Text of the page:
THURSDAY, APRIL 5 Smoothie Workshop with Vega – 5:30-6:30pm. Learn how to build the perfect smoothie with a Vega Pro. All supplies provided, including a Vega Shaker Cup. Attendees will receive a goody bag with Vega products and coupons to take home. RSVP in-store or call to book your spot today. Free. Fruitful Yield, 360 Randall Rd, South Elgin. 847-888-0100. South Elgin@FruitfulYield.com.

SATURDAY, APRIL 7 Tinnitus, Vertigo and Balance Workshop – 1011am. Sometimes hearing conditions such as tinnitus can be associated with dizziness. Dr Robert A Battista of the Ear Institute of Chicago will be on hand to help answer your questions. Many topics covered. With a medical doctor and a physical therapist in the room, you can’t go wrong. Call to register. Free. Be Fit Physical Therapy & Pilates, 4934 Main St, Downers Grove. 630-964-4008. Info@BeFitPT.com. BeFitPT.com. Finding True Self Workshop – Apr 7-8. Sat, noon-8pm; Sun, 9am-8pm. Two-day workshop designed to help you look honestly and carefully at the mental and emotional patterns that keep you from living your best life. Principle lecture, group interaction, guided meditation and personal reflection open a path of greater understanding of yourself, your motivations and your potential. Body & Brain Yoga Tai Chi, 215 E Ogden Ave, Westmont. Also Apr 14-15, Northbrook location, 1947 Cherry Ln. BodyNBrain.com.

WEDNESDAY, APRIL 11 Female Hormones: From PMS to Menopause – 4:30-6pm. Discuss the basics of women’s hormones and how to keep your body in balance with Dr Kalli Prater. Learn what’s normal for PMS and menopause and what is not as we dig deep into the world of natural hormone balancing, including food changes we can make. Free. Fruitful Yield, 476 S Rt 59 (Heritage Square, behind Walter E Smithe), Naperville. 630585-9200. FoxValley@FruitfulYield.com.

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Chicago Western Suburbs

Skin Problems – Eczema, Psoriasis, Hives, Rashes, Acne? – 6-6:30pm. The liver has many functions to keep you healthy. People with skin challenges have poor liver function and internal toxicity. Join Dr Keith to understand what causes the liver dysfunction and toxicity and what you can do to naturally support your skin to heal. You don’t want to miss this. RSVP required. Free. Inside Haug Chiropractic, 300 E Ogden Ave, Naperville. 630-246-2627. KeithGiaquintoDC@gmail.com. GiaquintoChiropractic.com.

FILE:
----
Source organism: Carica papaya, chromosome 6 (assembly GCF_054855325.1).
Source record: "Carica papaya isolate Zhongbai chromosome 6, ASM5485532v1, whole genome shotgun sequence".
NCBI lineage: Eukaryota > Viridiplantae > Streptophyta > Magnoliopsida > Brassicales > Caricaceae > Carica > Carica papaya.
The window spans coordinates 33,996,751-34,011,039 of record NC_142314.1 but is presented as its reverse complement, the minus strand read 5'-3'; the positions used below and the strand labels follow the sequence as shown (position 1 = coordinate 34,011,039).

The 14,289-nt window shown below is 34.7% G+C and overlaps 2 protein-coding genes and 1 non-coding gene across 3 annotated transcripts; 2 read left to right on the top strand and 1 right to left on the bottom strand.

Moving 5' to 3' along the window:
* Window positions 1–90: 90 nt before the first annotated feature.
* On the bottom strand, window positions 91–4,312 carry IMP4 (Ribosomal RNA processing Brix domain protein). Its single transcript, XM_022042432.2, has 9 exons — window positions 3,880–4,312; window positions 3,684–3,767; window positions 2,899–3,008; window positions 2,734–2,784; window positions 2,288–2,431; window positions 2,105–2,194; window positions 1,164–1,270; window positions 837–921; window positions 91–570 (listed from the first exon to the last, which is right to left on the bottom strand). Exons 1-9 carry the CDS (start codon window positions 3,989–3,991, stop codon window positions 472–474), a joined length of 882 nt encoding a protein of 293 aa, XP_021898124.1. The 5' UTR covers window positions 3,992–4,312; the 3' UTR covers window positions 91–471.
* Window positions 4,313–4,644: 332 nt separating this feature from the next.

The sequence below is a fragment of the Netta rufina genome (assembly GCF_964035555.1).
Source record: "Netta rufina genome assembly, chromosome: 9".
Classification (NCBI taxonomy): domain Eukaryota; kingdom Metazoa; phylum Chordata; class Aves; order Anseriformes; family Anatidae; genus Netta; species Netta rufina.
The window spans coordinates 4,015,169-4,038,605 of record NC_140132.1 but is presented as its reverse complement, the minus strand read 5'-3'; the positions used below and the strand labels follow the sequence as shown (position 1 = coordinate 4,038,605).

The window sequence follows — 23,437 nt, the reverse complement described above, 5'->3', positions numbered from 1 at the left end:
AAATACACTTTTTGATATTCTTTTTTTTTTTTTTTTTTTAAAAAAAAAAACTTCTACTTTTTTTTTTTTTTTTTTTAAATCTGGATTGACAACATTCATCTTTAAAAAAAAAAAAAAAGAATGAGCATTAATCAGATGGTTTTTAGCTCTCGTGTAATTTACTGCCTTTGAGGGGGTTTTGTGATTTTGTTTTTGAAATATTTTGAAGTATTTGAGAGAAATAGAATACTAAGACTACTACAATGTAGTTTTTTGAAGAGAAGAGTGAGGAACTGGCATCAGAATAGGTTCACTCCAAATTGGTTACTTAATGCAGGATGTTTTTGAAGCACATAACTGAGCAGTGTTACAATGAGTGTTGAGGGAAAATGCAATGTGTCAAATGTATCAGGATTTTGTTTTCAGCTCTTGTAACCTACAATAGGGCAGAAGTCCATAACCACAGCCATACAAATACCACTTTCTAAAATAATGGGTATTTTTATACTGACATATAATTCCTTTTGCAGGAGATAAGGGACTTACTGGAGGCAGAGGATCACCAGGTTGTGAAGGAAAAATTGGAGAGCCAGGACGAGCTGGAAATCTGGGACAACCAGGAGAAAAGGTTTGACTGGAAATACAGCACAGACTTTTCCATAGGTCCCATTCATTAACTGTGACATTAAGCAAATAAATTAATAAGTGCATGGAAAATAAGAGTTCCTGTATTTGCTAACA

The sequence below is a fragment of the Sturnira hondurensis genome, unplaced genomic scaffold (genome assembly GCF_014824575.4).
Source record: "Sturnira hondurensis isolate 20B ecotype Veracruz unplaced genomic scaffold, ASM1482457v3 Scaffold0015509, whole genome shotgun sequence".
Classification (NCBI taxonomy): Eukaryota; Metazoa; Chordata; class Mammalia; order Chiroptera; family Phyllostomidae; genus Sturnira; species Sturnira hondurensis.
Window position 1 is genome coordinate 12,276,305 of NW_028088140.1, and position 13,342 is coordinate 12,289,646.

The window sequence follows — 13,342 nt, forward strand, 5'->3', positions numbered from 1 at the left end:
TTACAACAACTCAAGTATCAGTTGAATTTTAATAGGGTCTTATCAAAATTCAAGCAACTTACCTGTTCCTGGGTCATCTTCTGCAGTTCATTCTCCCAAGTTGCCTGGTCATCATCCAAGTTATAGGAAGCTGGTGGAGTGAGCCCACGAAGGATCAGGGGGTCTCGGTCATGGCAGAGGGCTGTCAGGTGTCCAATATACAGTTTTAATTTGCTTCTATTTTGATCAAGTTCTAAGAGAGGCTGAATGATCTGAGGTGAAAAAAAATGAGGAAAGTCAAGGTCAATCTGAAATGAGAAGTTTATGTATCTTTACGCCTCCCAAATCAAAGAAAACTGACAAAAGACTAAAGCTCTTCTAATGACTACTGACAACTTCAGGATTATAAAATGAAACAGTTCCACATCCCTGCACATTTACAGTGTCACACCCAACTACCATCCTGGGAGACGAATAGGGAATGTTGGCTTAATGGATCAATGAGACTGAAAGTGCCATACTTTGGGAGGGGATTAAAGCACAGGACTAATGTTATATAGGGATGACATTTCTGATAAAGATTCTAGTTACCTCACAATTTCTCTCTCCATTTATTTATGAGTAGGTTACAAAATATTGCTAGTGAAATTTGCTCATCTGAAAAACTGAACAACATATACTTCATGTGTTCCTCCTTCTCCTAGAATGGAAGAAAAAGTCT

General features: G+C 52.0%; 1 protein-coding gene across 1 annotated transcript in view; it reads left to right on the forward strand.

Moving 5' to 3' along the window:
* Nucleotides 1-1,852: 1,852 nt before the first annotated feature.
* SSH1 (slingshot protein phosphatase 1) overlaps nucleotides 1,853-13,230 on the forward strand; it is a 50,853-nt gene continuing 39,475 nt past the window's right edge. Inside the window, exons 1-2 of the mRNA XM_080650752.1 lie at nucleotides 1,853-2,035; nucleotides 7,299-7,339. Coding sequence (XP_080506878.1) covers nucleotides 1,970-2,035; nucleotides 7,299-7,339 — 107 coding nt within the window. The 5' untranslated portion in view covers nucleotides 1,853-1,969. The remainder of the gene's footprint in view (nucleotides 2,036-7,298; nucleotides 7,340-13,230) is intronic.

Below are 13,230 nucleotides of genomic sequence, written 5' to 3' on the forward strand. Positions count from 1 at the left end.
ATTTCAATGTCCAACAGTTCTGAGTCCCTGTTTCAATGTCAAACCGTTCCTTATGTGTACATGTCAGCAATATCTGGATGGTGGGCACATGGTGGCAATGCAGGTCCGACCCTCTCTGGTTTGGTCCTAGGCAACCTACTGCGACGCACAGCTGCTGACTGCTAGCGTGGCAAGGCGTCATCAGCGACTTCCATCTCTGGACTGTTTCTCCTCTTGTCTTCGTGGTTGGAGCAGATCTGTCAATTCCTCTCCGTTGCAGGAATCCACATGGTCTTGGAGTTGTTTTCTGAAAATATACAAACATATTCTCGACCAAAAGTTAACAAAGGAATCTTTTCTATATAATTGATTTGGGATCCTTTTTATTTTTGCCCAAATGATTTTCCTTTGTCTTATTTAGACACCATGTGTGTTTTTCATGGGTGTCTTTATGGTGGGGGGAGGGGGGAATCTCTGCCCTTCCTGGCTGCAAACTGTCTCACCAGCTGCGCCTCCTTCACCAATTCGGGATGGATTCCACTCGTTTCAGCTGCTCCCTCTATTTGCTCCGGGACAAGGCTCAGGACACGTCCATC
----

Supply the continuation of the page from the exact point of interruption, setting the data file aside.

THURSDAY, APRIL 12

WEDNESDAY, APRIL 18

Susan Lincoln: An Evening of the Music of St. Hildegard of Bingen – 7-8:30pm. Enjoy this special evening with Susan Lincoln, a Hildegard vocalist from Austin, TX. The night will include narrated stories and quotes from St. Hildegard, as well as an interactive opportunity for the audience to learn and sing together short musical phrases. $25. Tau Center, 26W171 Roosevelt Rd, Wheaton. 630-909-6808. NMorris@WFSisters.org. TauCenter.org.

Female Hormones: From PMS to Menopause – 6-7:30pm. Discuss the basics of women’s hormones and how to keep your body in balance with Dr Kalli Prater. Learn what’s normal for PMS and menopause and what is not as we dig deep into the world of natural hormone balancing, including food changes we can make. Free. Fruitful Yield, 2378 Essington Rd, Joliet. 815-823-8240. Joliet@FruitfulYield.com.

FRIDAY, APRIL 13

Earth Citizens Unite March – 1:30-3:45pm. Body & Brain supports the nonprofit Earth Citizens Organization and will be marching from Grant Park to Millennium Park to raise awareness and talk about how to create natural health, happiness and peace for ourselves, our community and the whole Earth. Earth Citizen T-shirts available through center managers. RSVP parking available via the Spot Hero app. EarthCitizens.org. BodyNBrain.org.

Mineral Fusion Beauty Tour – 4/13-4/15, 11am4pm. Looking for a cleaner, more natural makeup line? Look no more. Mineral Fusion is coming to your local Fruitful Yield Friday, Saturday and Sunday to educate on the benefits of incorporating natural make-up into your everyday routine. Makeup artists will be offering on-site consultations. Sign up in-store or call today to reserve your spot. Free. Fruitful Yield, 360 Randall Rd, South Elgin. 847888-0100. SouthElgin@FruitfulYield.com. Cooking with Beer: Inspiring Ingredients, Part I – 5-7pm. Beer can be used as an ingredient in a variety of recipes, from appetizers to desserts. Join us for a hands-on class with a beer-inspired menu, including a Cheesy Beer Dip, Beer-Braised Chicken Tacos, Spiced Beer Rice and a Stout Chocolate Brownie to round off the night. $65. SAAGE Culinary Studio, 2764 Aurora Ave, Ste 104, Naperville. ContactSAAGE@SAAGECulinary.com. SAAGE Culinary.com/events.

SATURDAY, APRIL 14 Singing in the Hildegarden: An All-Day Interactive Retreat for Women – 10am-8pm. Magical, musical one-day retreat with the amazing teachings and music of Hildegard of Bingen as inspiration. Susan Lincoln, founder of Hilde Girls in Austin, Texas, has been committed to helping women heal and grow through the power of their voices for over 25 years. Lunch and dinner are included. $135. Tau Center, 26W171 Roosevelt Rd, Entrance 5, Wheaton. 630-909-6805. NMorris@WFSisters.org. TauCenter.org.

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SUNDAY, APRIL 22

Cooking with Tea: Inspiring Ingredients, Part II – 3-5pm. Join us for our hands-on cooking class, where you’ll first learn to make the classic London Fog drink and then put your tea leaves to work in Pasta with Tea-Infused Béchamel Sauce, Green Tea Smoked Chicken Wings and Matcha White Chocolate Sugar Cookies. $65. SAAGE Culinary Studio, 2764 Aurora Ave, Ste 104, Naperville. ContactSAAGE@SAAGECulinary.com. SAAGE Culinary.com/events.